Angela Merkel must set course for full integration or pull out of the common currency.

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The fate of the euro is in the hands of Germany

Decision time: Angela Merkel must take the lead over the euro – The
fate of the euro is in the hands of Germany

8:11PM BST 14 Jul 2011

The Italian parliament’s endorsement of a £40 billion austerity
package has temporarily eased the turmoil in the eurozone but will not
end it.

Yesterday’s vote in the senate, to be confirmed by the lower house
today, marked a truce in the political in-fighting in Rome that had
placed the debt reduction strategy in peril.

A successful, if expensive, sale of Italian government bonds also
helped steady nerves amid fears that the eurozone contagion was
spreading to one of its biggest economies.

Speculation that the European Central Bank stepped in to buy Italy’s
debt has not been confirmed, but would be significant if true.

It would suggest that the ECB is finally trying to put together a
strategy to contain the crisis. The piecemeal approach it has so far
adopted is simply not good enough.

Indeed, further turbulence could well be triggered today when stress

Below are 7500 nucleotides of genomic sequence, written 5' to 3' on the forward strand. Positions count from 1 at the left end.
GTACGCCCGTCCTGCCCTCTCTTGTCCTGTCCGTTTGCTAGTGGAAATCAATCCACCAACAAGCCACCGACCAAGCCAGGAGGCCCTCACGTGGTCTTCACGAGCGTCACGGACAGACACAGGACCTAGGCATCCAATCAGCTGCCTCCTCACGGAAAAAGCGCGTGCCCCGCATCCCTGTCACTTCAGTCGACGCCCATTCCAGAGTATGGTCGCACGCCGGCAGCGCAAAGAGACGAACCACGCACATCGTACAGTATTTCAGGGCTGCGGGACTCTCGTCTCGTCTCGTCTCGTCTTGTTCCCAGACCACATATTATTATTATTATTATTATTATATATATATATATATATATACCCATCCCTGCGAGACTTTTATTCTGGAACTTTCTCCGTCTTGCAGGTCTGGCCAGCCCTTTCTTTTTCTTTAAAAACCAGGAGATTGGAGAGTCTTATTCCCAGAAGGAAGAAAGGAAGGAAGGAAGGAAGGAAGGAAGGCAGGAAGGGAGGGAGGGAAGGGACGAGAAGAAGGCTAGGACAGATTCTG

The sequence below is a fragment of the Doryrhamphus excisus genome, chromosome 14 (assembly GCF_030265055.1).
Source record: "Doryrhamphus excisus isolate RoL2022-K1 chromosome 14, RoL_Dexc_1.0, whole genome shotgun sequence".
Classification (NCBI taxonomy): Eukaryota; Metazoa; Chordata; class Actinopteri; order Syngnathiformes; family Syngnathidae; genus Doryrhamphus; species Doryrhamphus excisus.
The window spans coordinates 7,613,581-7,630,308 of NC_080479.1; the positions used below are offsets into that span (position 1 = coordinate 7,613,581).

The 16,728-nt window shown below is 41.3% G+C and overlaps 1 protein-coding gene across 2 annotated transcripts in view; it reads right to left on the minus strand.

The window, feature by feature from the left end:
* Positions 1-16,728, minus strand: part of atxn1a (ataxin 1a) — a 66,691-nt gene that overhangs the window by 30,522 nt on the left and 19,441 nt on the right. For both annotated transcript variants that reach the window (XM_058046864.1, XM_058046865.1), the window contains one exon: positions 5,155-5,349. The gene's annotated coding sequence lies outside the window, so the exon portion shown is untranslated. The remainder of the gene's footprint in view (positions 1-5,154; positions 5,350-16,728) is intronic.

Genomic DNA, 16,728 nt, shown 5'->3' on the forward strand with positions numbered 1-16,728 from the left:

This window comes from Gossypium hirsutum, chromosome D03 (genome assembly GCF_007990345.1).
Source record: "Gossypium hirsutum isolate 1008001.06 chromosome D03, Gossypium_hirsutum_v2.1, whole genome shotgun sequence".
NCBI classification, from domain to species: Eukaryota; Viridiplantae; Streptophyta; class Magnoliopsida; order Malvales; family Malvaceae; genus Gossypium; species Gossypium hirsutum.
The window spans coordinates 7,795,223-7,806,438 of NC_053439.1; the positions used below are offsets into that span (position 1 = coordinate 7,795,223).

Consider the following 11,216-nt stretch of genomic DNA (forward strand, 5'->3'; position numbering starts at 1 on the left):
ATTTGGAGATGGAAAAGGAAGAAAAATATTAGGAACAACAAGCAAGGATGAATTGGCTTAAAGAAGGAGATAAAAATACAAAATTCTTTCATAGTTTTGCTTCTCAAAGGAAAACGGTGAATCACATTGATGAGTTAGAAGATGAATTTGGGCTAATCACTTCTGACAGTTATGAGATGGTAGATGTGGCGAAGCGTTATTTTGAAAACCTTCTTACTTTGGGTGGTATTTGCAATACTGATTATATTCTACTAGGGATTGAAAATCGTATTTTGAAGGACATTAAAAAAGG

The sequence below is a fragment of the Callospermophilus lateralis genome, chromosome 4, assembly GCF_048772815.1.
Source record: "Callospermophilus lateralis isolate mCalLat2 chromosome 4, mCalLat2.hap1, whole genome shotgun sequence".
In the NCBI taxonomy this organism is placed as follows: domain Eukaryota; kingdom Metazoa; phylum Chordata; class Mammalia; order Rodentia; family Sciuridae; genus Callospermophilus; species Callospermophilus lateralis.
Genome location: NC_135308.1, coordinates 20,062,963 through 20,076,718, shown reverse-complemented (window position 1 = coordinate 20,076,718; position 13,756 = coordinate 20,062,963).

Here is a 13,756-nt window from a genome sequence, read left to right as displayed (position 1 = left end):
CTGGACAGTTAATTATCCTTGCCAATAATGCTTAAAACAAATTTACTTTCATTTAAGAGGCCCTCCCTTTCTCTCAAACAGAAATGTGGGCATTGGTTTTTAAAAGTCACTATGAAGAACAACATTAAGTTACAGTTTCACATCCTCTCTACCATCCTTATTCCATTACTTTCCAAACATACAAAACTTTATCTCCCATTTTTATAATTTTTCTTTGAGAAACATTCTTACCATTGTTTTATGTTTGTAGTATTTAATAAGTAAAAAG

tests on European banks are published to reveal how exposed they are
to sovereign debt.

As David Cameron said in the Commons on Wednesday: “Eurozone countries
have to recognise that they have to do more together and faster; they
have to get ahead of the market rather than just respond to the next
crisis.”

But how? Restoring fiscal credibility by reducing deficits is
essential. Unless the countries that gorged on cheap credit are now
prepared to cut back substantially, the bail-out budget will not be
enough to cover the worst-case scenarios, in which Italy and Spain
would need rescuing.

Economists believe the existing rescue fund might need to be raised to
a colossal two trillion euros to end market fears that indebted
eurozone countries cannot be supported.

This, of course, goes to the heart of the matter: the refusal of the
eurozone, and Germany in particular, to face up to the ramifications
of monetary union. The principal architects of the euro – Jacques
Delors, Helmut Kohl and François Mitterrand – presumably knew what
they were doing.

They wanted political union and saw a common currency as a way to
achieve it, just as Margaret Thatcher predicted at the Rome summit in
1990 that precipitated her downfall. Twenty years on, Germany, as
Europe’s powerhouse economy, is now confronted with the logic of what
it agreed to then.

Either it can go for full integration, with EU control over budgets
and taxes, allowing for fiscal transfers around the eurozone and
thereby removing the sovereign debt uncertainty surrounding the
weakest members; or it can pull out of the euro, which is clearly not
something it wants to do, since this would wreck the political
project; or it can wait for further crises to hit, each one worse than
the last.

In the end, this is not really about Greece or Italy or Ireland. It
is, as it has always been, about Germany.

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